Tag Archives: ChangeBoard

The Spaces in Between

Just between us
I think it’s time for us to realize
The spaces in between
Leave room for you and I to grow – Neil Peart

Good architecture is often invisible, but it allows whatever is happening in that space to be the best experience possible – Pezo von Ellrichshausen

Workspace without imagination is just an empty room – Yours truly

Last week I spent a day at the ChangeBoard Future Talent Conference. In truth I’m becoming tired of ‘The Future of…(insert the things you’d like to see improved here)’. It feels too much like an excuse to me – if we could make ‘The Now of…(insert the things you’d like to see improved here)’ better, then to some extent, the future will take care of itself. Too much aspiration, not enough action. Here are a few notes and thoughts from one of the talks which I enjoyed, and which focused more on the present.

Kursty Groves. Founder – Headspace. Space Matters: How physical environment can enhance creativity & innovation in our digital world

Draw a meeting – in 30 seconds. What a great start to a talk – a chance to put pencil to paper. Here’s my response to that lovely invitation.

Draw a Meeting

We need innovation – yet we design for efficiency, and then we wonder why we don’t get innovation.

We often don’t understand the creative environment we are operating in so we borrow from others (Google, beanbags, etc) and wonder why that doesn’t work. You are you. Where you have your best ideas is not necessarily where others do.

What do we know? Nature matters – so does movement. Not a pot plant and a treadmill. Green exercise. As far as I’m concerned – an opportunity to get outside to clear your head think about work, or whatever, is usually worth taking.

When it comes to the workplace, and indeed many other things besides, we assume you have to use what you are given ‘as is’. What happens when we move stuff round? Clear desks out of the way, change the position of stuff. I know from my own experience the dynamic of a team can change purely by changing the layout of the room. If the space you are in affords you the flexibility – try it.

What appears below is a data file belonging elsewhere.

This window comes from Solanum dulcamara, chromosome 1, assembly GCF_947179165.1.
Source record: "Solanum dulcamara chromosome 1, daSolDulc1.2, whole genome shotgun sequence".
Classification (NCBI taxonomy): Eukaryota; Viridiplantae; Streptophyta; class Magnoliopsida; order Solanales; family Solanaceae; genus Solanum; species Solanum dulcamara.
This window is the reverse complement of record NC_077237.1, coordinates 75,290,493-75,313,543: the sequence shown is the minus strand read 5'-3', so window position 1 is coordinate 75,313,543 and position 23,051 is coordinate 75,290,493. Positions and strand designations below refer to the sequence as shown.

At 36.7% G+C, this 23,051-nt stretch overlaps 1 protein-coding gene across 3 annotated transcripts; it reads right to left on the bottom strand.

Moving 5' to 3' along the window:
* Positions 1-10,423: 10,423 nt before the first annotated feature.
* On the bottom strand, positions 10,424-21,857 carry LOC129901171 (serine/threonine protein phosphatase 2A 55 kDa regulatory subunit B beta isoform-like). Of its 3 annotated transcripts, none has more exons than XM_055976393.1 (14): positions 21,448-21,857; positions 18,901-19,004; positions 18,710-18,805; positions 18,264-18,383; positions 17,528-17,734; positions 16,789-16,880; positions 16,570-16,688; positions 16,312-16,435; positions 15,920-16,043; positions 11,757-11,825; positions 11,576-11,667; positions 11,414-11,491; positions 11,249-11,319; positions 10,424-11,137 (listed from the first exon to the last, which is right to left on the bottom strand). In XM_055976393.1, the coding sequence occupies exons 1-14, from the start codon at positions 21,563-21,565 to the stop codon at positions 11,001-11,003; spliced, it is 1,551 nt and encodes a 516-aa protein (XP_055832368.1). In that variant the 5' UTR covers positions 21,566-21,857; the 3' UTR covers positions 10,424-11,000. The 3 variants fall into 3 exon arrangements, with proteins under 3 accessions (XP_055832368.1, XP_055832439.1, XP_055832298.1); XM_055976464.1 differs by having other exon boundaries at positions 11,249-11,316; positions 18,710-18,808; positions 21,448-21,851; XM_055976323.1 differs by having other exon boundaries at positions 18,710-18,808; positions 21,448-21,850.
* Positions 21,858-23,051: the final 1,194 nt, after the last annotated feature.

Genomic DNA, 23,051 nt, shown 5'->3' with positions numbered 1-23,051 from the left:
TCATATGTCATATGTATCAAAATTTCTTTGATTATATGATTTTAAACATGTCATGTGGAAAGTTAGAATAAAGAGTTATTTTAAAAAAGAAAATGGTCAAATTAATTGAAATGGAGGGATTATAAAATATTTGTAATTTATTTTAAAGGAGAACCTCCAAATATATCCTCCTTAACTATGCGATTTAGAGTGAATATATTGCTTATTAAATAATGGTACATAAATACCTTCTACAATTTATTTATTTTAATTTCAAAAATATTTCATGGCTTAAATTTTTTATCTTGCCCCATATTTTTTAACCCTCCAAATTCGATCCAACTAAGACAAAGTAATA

Some numbers – for those who like that kind of thing. Sourced from Reading University I believe. Productivity uplift of 17% when you can personalise a lean desk (hot desk, flexi desk – call it what you will) – this rises to 32% when people feel they can choose where to work and/or have an input in the design.

You can see Kursty’s slides here – which include a selection of ‘meeting drawings’ that previous audiences have come up with. What I really liked about listening to Kursty was that she offers ideas you can experiment with and adjust, now. Not tomorrow, now.

To move forward, people need to be inspired: they need buildings that enhance their creativity and push them to take the future into their own hands. Diebedo Francis Kere

Whose Talent Is It Anyway?

  • Talent: Natural aptitude
  • A qualification: A pass of an examination or an official completion of a course, especially one conferring status as a recognised practitioner of a profession or activity.